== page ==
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Meta-analysis of Duration of Adjuvant Trastuzumab in Early Breast Cancer


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In individual participant data and trial-level meta-analyses reported in JAMA Network Open, Gulia et al found that disease-free survival with adjuvant trastuzumab given for less than 1 year was noninferior to 1 year of trastuzumab therapy in patients with early breast cancer. In addition, the shorter treatment duration was associated with a reduced risk of congestive heart failure.

Study Details

The study included data from six randomized clinical trials comparing 1 year of adjuvant trastuzumab with less than 1 year of treatment in patients with early breast cancer reported between January 2005 and June 2019. Five of the trials had extractable individual participant data for meta-analysis.

The primary outcome measure was disease-free survival. All six trials had noninferiority designs. A disease-free survival P value < .025 was considered significant for concluding noninferiority of shorter duration compared with 1 year of trastuzumab. If the upper limit of the 95% confidence interval (CI) of the estimated hazard ratio (HR) of shorter duration vs 1 year of trastuzumab in individual participant data and trial-level analyses was less than 1.3 (the median noninferiority margin of the randomized clinical trials), then shorter duration treatment was considered noninferior.

“The results of this meta-analysis suggest that shorter duration of trastuzumab is noninferior to its 1-year administration with respect to disease-free survival with fewer cardiac toxic effects.”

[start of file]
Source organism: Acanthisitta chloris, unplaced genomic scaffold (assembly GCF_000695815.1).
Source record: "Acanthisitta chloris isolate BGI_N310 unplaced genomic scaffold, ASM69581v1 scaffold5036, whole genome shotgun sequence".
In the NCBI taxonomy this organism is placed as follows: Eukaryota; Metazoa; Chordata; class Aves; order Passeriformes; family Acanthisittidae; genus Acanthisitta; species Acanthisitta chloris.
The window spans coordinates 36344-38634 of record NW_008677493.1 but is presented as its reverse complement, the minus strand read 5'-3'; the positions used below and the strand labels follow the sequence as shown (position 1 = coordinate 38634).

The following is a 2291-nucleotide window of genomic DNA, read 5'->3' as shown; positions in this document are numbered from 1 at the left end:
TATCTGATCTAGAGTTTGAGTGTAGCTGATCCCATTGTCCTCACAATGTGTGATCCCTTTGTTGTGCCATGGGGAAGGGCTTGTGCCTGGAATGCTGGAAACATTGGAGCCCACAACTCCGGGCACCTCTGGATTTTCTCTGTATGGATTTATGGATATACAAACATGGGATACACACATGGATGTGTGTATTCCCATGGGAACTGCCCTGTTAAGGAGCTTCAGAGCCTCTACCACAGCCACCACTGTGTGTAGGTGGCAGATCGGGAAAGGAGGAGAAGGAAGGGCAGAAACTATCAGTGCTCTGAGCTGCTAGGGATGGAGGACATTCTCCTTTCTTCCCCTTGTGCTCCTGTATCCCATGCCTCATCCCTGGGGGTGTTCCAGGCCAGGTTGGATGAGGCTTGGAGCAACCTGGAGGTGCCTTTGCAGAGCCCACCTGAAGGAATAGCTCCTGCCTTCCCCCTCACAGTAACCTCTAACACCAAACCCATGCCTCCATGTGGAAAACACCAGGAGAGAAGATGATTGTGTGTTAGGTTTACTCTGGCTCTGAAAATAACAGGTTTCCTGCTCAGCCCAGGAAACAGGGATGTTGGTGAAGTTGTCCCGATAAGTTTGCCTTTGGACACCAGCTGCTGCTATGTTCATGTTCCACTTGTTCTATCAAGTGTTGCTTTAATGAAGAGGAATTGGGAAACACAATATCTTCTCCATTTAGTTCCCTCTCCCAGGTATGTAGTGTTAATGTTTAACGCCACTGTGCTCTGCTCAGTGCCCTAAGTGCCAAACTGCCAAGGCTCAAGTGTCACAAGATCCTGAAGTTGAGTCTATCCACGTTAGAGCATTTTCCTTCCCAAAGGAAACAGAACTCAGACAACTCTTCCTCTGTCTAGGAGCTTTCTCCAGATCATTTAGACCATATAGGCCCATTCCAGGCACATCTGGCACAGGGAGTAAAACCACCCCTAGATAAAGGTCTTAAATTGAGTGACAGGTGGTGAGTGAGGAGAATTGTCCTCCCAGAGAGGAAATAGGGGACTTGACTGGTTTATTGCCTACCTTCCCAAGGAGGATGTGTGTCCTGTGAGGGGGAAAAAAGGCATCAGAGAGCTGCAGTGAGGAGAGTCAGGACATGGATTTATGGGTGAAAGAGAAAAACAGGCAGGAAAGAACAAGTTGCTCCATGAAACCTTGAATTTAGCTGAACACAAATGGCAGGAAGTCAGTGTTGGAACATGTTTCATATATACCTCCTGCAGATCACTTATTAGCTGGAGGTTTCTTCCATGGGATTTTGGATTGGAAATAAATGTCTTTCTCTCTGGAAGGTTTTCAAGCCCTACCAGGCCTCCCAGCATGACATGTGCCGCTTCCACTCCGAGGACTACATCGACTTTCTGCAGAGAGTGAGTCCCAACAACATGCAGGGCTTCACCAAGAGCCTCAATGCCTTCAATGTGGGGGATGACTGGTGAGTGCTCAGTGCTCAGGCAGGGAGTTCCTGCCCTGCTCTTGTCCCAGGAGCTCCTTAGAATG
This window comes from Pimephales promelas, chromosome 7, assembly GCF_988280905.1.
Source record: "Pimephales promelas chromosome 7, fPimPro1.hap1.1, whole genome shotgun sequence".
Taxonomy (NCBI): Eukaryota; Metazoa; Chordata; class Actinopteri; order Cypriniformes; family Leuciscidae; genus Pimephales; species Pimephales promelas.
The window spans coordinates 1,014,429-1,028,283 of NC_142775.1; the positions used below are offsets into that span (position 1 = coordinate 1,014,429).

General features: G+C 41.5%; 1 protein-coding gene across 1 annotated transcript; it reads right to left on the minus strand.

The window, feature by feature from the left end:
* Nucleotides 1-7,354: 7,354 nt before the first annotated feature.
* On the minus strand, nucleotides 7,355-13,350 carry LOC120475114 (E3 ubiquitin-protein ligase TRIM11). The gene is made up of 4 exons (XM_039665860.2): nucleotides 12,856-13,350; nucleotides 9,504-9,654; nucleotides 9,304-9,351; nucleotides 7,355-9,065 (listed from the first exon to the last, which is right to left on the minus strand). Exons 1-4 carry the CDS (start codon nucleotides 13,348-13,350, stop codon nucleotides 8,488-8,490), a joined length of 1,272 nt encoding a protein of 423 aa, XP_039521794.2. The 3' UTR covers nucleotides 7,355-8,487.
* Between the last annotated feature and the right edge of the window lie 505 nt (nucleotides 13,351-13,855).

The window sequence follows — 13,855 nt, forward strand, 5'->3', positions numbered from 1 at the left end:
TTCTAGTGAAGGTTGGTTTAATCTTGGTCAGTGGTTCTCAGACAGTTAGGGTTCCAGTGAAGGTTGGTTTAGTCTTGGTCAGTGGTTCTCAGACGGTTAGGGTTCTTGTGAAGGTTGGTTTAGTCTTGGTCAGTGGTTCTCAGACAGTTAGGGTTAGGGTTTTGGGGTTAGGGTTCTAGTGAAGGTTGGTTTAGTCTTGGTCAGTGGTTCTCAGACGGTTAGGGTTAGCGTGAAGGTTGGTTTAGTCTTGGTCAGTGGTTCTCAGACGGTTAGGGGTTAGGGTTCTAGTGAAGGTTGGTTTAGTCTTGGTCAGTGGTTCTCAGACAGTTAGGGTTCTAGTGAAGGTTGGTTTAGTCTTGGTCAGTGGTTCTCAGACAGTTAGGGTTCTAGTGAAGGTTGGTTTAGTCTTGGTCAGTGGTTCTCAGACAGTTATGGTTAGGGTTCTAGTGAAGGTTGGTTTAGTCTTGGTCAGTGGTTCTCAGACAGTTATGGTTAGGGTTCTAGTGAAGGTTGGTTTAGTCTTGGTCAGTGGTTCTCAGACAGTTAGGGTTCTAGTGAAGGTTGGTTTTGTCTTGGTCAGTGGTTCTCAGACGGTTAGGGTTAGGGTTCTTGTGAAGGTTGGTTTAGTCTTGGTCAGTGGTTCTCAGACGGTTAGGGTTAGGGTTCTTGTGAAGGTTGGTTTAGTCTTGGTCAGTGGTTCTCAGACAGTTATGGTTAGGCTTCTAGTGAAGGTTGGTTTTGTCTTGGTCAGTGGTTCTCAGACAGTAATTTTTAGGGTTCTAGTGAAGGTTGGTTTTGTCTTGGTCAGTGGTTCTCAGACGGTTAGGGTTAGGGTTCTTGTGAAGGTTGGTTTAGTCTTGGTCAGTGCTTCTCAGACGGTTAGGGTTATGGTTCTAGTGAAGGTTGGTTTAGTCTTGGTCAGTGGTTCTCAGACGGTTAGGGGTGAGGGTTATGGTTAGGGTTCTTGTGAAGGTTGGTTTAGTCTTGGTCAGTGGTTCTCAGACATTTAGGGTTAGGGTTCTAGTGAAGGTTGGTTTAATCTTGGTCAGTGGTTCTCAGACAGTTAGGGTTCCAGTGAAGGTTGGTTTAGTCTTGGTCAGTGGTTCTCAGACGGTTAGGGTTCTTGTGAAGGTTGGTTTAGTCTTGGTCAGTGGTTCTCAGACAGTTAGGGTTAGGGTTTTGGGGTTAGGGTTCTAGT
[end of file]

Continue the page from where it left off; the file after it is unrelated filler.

— Gulia et al

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Key Findings

The individual participant data analysis included 11,376 patients. Disease-free survival at 5 years was 85.42% in the shorter-duration group vs 87.12% in the 1-year group, with an estimated hazard ratio of 1.14 (95% CI = 1.03–1.25; P for noninferiority = .004). Overall survival at 5 years was 92.39% vs 93.46% (HR = 1.17, 95% CI = 1.02–1.33).  

The trial-level analysis included 11,603 patients. For shorter duration vs 1 year of trastuzumab, the hazard ratio for disease-free survival was 1.15 (95% CI = 1.04–1.26; P for noninferiority = .002). The hazard ratio for overall survival was 1.17 (95% CI = 1.03–1.33).

The risk of congestive heart failure was lower in patients with a shorter duration of treatment (3.9% vs 6.9%, relative risk [RR] = 0.53, 95% CI = 0.38­–0.74; P < .001), as was the risk of developing asymptomatic left-ventricular ejection fraction decline (5% vs 7%, RR = 0.71, 95% CI = 0.50–1.00; P = .049).

The investigators concluded, “The results of this meta-analysis suggest that shorter duration of trastuzumab is noninferior to its 1-year administration with respect to disease-free survival with fewer cardiac toxic effects. The absolute survival differences between the two groups are small, and shorter durations could be therapeutically appropriate in situations of toxic effects or resource constraints, especially among patients with clinically low-risk disease.”

Sudeep Gupta, MD, DM, of the Department of Medical Oncology, Tata Memorial Centre, Mumbai, is the corresponding author for the JAMA Network Open article.

Disclosure: For full disclosures of the study authors, visit jamanetwork.com.

The content in this post has not been reviewed by the American Society of Clinical Oncology, Inc. (ASCO®) and does not necessarily reflect the ideas and opinions of ASCO®.
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